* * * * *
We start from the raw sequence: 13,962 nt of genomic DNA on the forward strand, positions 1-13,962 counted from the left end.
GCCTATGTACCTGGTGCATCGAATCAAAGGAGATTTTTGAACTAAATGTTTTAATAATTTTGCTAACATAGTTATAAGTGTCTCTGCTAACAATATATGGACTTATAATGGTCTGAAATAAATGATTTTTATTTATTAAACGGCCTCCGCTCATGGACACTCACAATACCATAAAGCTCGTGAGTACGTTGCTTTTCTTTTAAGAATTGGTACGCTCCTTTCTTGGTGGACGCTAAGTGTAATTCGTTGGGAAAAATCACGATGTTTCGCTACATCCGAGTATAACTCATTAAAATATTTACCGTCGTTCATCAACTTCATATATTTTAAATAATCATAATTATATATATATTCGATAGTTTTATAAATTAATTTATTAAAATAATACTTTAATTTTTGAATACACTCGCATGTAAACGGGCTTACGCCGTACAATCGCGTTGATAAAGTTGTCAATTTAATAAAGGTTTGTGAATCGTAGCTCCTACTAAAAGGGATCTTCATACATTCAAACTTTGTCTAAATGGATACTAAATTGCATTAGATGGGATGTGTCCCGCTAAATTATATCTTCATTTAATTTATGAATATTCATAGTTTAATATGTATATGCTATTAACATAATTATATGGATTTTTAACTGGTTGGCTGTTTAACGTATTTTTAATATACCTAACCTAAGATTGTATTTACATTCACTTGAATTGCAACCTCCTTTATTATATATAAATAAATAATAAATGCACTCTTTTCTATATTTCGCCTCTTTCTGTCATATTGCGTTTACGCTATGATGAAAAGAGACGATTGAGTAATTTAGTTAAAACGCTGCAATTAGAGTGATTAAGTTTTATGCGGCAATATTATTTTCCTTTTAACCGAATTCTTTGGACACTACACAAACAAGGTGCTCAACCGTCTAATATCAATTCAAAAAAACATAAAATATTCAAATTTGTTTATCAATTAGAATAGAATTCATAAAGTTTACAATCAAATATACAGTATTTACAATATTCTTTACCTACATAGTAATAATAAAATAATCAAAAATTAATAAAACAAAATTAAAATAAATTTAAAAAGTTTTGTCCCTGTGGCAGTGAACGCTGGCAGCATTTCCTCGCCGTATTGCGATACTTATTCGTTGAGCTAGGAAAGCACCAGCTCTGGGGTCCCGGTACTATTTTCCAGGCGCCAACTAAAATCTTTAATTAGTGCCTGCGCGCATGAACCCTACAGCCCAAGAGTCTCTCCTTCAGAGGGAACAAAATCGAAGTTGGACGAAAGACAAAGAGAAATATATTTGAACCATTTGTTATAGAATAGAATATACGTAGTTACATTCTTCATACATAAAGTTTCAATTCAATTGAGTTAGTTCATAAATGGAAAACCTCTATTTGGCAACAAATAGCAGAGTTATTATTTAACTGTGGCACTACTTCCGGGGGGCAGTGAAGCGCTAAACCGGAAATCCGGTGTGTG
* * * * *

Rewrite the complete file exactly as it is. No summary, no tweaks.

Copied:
We start from the raw sequence: 13,962 nt of genomic DNA on the forward strand, positions 1-13,962 counted from the left end.
GCCTATGTACCTGGTGCATCGAATCAAAGGAGATTTTTGAACTAAATGTTTTAATAATTTTGCTAACATAGTTATAAGTGTCTCTGCTAACAATATATGGACTTATAATGGTCTGAAATAAATGATTTTTATTTATTAAACGGCCTCCGCTCATGGACACTCACAATACCATAAAGCTCGTGAGTACGTTGCTTTTCTTTTAAGAATTGGTACGCTCCTTTCTTGGTGGACGCTAAGTGTAATTCGTTGGGAAAAATCACGATGTTTCGCTACATCCGAGTATAACTCATTAAAATATTTACCGTCGTTCATCAACTTCATATATTTTAAATAATCATAATTATATATATATTCGATAGTTTTATAAATTAATTTATTAAAATAATACTTTAATTTTTGAATACACTCGCATGTAAACGGGCTTACGCCGTACAATCGCGTTGATAAAGTTGTCAATTTAATAAAGGTTTGTGAATCGTAGCTCCTACTAAAAGGGATCTTCATACATTCAAACTTTGTCTAAATGGATACTAAATTGCATTAGATGGGATGTGTCCCGCTAAATTATATCTTCATTTAATTTATGAATATTCATAGTTTAATATGTATATGCTATTAACATAATTATATGGATTTTTAACTGGTTGGCTGTTTAACGTATTTTTAATATACCTAACCTAAGATTGTATTTACATTCACTTGAATTGCAACCTCCTTTATTATATATAAATAAATAATAAATGCACTCTTTTCTATATTTCGCCTCTTTCTGTCATATTGCGTTTACGCTATGATGAAAAGAGACGATTGAGTAATTTAGTTAAAACGCTGCAATTAGAGTGATTAAGTTTTATGCGGCAATATTATTTTCCTTTTAACCGAATTCTTTGGACACTACACAAACAAGGTGCTCAACCGTCTAATATCAATTCAAAAAAACATAAAATATTCAAATTTGTTTATCAATTAGAATAGAATTCATAAAGTTTACAATCAAATATACAGTATTTACAATATTCTTTACCTACATAGTAATAATAAAATAATCAAAAATTAATAAAACAAAATTAAAATAAATTTAAAAAGTTTTGTCCCTGTGGCAGTGAACGCTGGCAGCATTTCCTCGCCGTATTGCGATACTTATTCGTTGAGCTAGGAAAGCACCAGCTCTGGGGTCCCGGTACTATTTTCCAGGCGCCAACTAAAATCTTTAATTAGTGCCTGCGCGCATGAACCCTACAGCCCAAGAGTCTCTCCTTCAGAGGGAACAAAATCGAAGTTGGACGAAAGACAAAGAGAAATATATTTGAACCATTTGTTATAGAATAGAATATACGTAGTTACATTCTTCATACATAAAGTTTCAATTCAATTGAGTTAGTTCATAAATGGAAAACCTCTATTTGGCAACAAATAGCAGAGTTATTATTTAACTGTGGCACTACTTCCGGGGGGCAGTGAAGCGCTAAACCGGAAATCCGGTGTGTG